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Against Monopoly

defending the right to innovate

Software

Monopoly corrupts. Absolute monopoly corrupts absolutely.





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Patents Reduce Innovation

James E. Bessen and new Nobel winner Eric Maskin maintain that the software, semiconductor, and computer industries have seen considerable innovation with little patent protection. When patents were granted to these industries starting in the 1980s, they demonstated no R&D increases or productivity gains. Here is the paper .

Thanks to Alex Tabarrok at www.marginalrevolution.com.

The Real Pirates: SCO - good news at last

One of the grandest attempted thefts under the guise of IP has been the effort of SCO to hijack Linux. This seems to have come to an end: Groklaw, which has been following the case intently reports that the judge in the case has ruled that SCO doesn't even own the copyrights in question.

This is also a sad tale of a lawyer gone bad. David Boies who rose to fame by making a monkey out of Microsoft as a government lawyer, and who won our sympathy for defending Napster against the RIAA seemingly turned to the dark side - taking most of SCO's money on a worthless lawsuit that seems to have been designed mostly to bilk investors.

Software patents or copyright (Or neither)?

Timothy Lee writes "A Patent Lie" attacking software patents link here. The article makes several good points, ending up by arguing that copyright provides better and less expensive protection, inducing greater competition and lower costs to the consumer.

But why have any protection, other than the basic secrecy which allows the software writer to avoid publishing the code. If the idea behind the software, like Amazon's one-click ordering software, is so obvious, why protect it and prevent anyone else from producing software which serves the same purpose?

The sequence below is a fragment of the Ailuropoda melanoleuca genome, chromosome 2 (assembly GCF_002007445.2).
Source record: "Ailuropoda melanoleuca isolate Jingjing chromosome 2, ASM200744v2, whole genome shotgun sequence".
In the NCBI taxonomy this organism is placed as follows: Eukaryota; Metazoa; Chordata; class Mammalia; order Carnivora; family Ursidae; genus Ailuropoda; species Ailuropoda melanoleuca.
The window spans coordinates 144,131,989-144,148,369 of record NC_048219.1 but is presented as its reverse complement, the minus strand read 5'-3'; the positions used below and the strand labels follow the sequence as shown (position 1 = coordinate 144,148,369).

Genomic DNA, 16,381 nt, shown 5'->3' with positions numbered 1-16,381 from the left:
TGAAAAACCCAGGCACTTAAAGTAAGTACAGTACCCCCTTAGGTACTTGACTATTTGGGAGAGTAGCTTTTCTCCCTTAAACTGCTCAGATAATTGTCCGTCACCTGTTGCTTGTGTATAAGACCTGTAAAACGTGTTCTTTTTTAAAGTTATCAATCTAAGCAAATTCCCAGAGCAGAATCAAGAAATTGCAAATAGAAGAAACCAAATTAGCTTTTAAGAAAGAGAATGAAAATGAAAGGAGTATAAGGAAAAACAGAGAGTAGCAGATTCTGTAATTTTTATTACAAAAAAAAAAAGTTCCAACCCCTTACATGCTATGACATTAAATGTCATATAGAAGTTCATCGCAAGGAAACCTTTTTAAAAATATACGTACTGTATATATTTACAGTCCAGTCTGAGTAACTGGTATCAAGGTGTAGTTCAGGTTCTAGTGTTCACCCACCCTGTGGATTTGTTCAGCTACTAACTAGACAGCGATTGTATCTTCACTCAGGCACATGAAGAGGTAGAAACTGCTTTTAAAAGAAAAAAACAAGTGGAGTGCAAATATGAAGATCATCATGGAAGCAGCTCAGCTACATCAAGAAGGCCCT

Why not reduce the wages of monopoly to an absolute minimum?

Microsoft's open-source patent claims

Todd Bishop assesses Microsoft's monopoly gambit here.

Microsoft vs. Linux [If you can't compete, sue for patent infringement.]

Microsoft claims that free open-source software like Linux violates over 200 of its patents. No - that's not a typo. 200.

In a rational world, this would be a joke. But our patent system is clearly at odds with a rational world. At least it exposes the lie of free market competition in the U.S. There can't be any when society allows litigation based on the insecurities of business executives over what the competition is doing.

Verizon and Vonage

Tim Lee has an article on the latest patent abuse, the Vonage case. Here Verizon has been able to destroy a competitor by having the deep pockets to go to court with specious patent claims.

Theoretically, the patent office is only supposed to award patents for "non-obvious" patents, and the concept of converting between an IP address and a phone number certainly seems obvious.

Unfortunately, our patent system has long since departed from this ideal. In recent decades, the courts have dramatically lowered the bar for obviousness. As a result, some of the patents being granted are so broad that inventing around them is practically impossible. The patents that allowed NTP to win a $612 million settlement from BlackBerry maker Research in Motion, for example, essentially covered the concept of transmitting new email notifications wirelessly. There's no way RIM could have "invented around" that.

If we are going to have patent reform and a patent arms race: how about at least allowing Vonage to countersue for abusing the patent system through overly broad and obvious claims?

Some European Business Views on Software Patents

"Patents hamper innovation and interoperability on the World Wide Web" and much much more here (hattip: Christian Zimmermann)

Another brick off the wall

I like good news better than bad news (strange character, uh?) so let me point out a piece of very good news that appeared on the press today: Dell is going to sell PCs with Linux pre-installed. No need for a link to this or that site, as by now you can probably find the info anywhere on the net. Anyhow, here is one quotation from Information Week: